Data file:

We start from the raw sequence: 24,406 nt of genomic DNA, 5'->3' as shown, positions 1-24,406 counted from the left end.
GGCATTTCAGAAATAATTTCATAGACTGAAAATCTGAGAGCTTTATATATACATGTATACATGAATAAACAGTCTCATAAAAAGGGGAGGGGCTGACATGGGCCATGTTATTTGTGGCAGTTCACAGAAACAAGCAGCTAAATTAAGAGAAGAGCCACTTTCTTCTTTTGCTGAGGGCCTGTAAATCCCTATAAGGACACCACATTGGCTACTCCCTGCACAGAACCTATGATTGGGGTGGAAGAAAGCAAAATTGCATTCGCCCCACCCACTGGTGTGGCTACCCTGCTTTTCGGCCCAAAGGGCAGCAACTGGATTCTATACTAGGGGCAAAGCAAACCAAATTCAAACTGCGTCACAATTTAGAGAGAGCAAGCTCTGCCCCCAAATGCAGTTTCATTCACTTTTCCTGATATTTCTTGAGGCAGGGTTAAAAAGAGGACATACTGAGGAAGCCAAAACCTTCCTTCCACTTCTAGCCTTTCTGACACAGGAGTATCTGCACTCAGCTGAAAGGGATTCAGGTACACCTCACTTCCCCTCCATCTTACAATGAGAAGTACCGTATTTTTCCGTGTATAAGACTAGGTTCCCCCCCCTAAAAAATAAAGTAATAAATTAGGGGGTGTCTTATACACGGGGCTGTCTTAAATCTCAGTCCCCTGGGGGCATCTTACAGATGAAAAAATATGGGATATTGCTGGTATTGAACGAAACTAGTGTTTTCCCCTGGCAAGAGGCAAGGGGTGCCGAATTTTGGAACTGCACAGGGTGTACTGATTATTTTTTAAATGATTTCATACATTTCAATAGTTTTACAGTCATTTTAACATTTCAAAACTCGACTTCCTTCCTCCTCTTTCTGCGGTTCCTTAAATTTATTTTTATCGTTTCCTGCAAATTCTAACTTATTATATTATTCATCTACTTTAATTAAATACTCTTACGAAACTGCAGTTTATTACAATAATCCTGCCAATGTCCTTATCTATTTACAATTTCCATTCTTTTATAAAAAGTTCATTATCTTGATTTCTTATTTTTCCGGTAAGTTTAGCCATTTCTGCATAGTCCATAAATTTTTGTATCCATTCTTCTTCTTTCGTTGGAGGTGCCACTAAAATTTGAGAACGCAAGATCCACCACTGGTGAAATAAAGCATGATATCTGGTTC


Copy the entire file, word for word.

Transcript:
We start from the raw sequence: 24,406 nt of genomic DNA, 5'->3' as shown, positions 1-24,406 counted from the left end.
GGCATTTCAGAAATAATTTCATAGACTGAAAATCTGAGAGCTTTATATATACATGTATACATGAATAAACAGTCTCATAAAAAGGGGAGGGGCTGACATGGGCCATGTTATTTGTGGCAGTTCACAGAAACAAGCAGCTAAATTAAGAGAAGAGCCACTTTCTTCTTTTGCTGAGGGCCTGTAAATCCCTATAAGGACACCACATTGGCTACTCCCTGCACAGAACCTATGATTGGGGTGGAAGAAAGCAAAATTGCATTCGCCCCACCCACTGGTGTGGCTACCCTGCTTTTCGGCCCAAAGGGCAGCAACTGGATTCTATACTAGGGGCAAAGCAAACCAAATTCAAACTGCGTCACAATTTAGAGAGAGCAAGCTCTGCCCCCAAATGCAGTTTCATTCACTTTTCCTGATATTTCTTGAGGCAGGGTTAAAAAGAGGACATACTGAGGAAGCCAAAACCTTCCTTCCACTTCTAGCCTTTCTGACACAGGAGTATCTGCACTCAGCTGAAAGGGATTCAGGTACACCTCACTTCCCCTCCATCTTACAATGAGAAGTACCGTATTTTTCCGTGTATAAGACTAGGTTCCCCCCCCTAAAAAATAAAGTAATAAATTAGGGGGTGTCTTATACACGGGGCTGTCTTAAATCTCAGTCCCCTGGGGGCATCTTACAGATGAAAAAATATGGGATATTGCTGGTATTGAACGAAACTAGTGTTTTCCCCTGGCAAGAGGCAAGGGGTGCCGAATTTTGGAACTGCACAGGGTGTACTGATTATTTTTTAAATGATTTCATACATTTCAATAGTTTTACAGTCATTTTAACATTTCAAAACTCGACTTCCTTCCTCCTCTTTCTGCGGTTCCTTAAATTTATTTTTATCGTTTCCTGCAAATTCTAACTTATTATATTATTCATCTACTTTAATTAAATACTCTTACGAAACTGCAGTTTATTACAATAATCCTGCCAATGTCCTTATCTATTTACAATTTCCATTCTTTTATAAAAAGTTCATTATCTTGATTTCTTATTTTTCCGGTAAGTTTAGCCATTTCTGCATAGTCCATAAATTTTTGTATCCATTCTTCTTCTTTCGTTGGAGGTGCCACTAAAATTTGAGAACGCAAGATCCACCACTGGTGAAATAAAGCATGATATCTGGTTC